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We've Been Sleeping On Scalloped Sweet Potatoes For Far Too Long

scalloped sweet potatoes in baking dish
scalloped sweet potatoes in baking dish - Elena Shashkina/Shutterstock

There's a reason that scalloped potatoes are hailed as a comfort food classic. They've got all the right stuff –- potatoes, cream, and butter. It's difficult to imagine how to make this delicious side dish even better, but sometimes even old favorites need updating. One of the best ways to tweak scalloped potatoes is to change the main ingredient.

Swap out your regular old white or yellow potatoes for sweet potatoes in this dish, and you will be so thankful you did. Sweet potatoes have a lot to offer in terms of taste, and they actually have more in common with carrots than regular potatoes when it comes to flavor profile. They possess an earthy sweetness that works in both savory dishes and desserts, while regular potatoes are more nutty and buttery in flavor. And, there's a scientific reason why they taste different. They come from two different plant families. Sweet potatoes are part of the Convolvulaceae family, also known as the morning glory family. Regular potatoes are in the Solanaceae family, also known as nightshades. This taste difference makes sweet potatoes the perfect choice to star in a scalloped potato dish.

Read more: 11 Things You Didn't Know You Should Be Doing With Bacon

Getting The Most Out Of Your Sweet Potatoes

Bowl of sweet potato slices sitting by sweet potatoes
Bowl of sweet potato slices sitting by sweet potatoes - Typo-graphics/Getty Images

When preparing this sweeter take on scalloped potatoes, use the best sweet potatoes available. Make sure the ones you pick don't have any cracks or bruises. You may want to use larger-sized sweet potatoes since they can be more starchy than small ones. Give your sweet potatoes a good cleaning before peeling them.

To start, cut the sweet potatoes evenly using a mandoline slicer (watch your fingers). While some scalloped potato recipes call for blanching the potatoes before preparing the dish, you're going to want to skip this step for sweet potatoes. Sweet potatoes have a higher moisture content than regular potatoes so you don't want them to get mushy. You're better off oven-baking the sweet potato slices briefly, to allow them to develop some crispiness, while you make your sauce. Once your scalloped sweet potatoes hit the oven, you'll need to keep a close watch -- they have a different cooking time than regular potatoes due to the higher sugar content.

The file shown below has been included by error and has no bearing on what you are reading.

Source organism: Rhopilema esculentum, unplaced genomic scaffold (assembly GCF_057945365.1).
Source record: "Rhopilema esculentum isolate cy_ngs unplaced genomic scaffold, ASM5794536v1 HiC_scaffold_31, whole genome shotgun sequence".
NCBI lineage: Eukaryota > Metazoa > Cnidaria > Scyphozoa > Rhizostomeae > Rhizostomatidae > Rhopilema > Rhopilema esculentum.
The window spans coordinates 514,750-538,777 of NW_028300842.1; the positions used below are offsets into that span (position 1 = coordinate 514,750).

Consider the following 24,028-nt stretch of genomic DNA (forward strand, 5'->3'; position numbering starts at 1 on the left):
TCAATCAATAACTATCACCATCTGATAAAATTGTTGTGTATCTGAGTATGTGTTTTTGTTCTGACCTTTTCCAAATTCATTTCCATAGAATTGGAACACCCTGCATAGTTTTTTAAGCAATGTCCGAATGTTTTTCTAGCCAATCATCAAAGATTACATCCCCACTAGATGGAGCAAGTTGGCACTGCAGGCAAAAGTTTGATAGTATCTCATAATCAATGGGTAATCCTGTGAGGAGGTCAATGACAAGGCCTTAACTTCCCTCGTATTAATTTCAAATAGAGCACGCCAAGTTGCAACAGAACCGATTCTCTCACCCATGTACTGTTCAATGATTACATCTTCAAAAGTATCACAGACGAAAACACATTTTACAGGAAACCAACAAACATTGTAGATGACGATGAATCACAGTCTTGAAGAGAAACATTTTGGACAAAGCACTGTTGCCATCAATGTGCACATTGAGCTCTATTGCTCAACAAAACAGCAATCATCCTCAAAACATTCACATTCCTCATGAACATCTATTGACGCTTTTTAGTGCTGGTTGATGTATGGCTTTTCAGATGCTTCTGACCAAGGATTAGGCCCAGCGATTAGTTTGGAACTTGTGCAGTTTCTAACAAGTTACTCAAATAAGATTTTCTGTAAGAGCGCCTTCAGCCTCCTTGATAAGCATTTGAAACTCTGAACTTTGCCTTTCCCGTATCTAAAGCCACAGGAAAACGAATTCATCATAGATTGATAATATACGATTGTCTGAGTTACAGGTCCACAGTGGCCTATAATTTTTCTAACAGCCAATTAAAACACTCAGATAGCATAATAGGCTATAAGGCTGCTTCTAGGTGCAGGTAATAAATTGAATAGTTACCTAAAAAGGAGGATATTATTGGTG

Amp Up Your Scalloped Sweet Potatoes

Cubed, sliced, and whole sweet potato on wooden board
Cubed, sliced, and whole sweet potato on wooden board - Liudmila Chernetska/Getty Images

Sweet potatoes taste delicious in the classic scalloped potato preparation -- baked in a sauce of cream or milk and lots of butter. Traditionalists may want to stay true to the original recipe, but this new variation presents a nearly blank canvas for experimenting with different flavors, too. Try balancing its natural sweetness with spice, by adding your favorite chile powder in the sauce. Including fresh herbs in the recipe, such as rosemary or thyme, is another way to boost the flavor of this dish.

Some scalloped potato recipes call for onions or leeks, which also work well with sweet potatoes. But there's no need to stop there. Considering how well sweet potatoes pair with nuts, adding a cheese with nutty notes, such as Gruyère, can enhance this dish. Adding salty elements, such as bits of bacon or pancetta, works well, too, contrasting the vegetable's sweetness.

Read the original article on Daily Meal.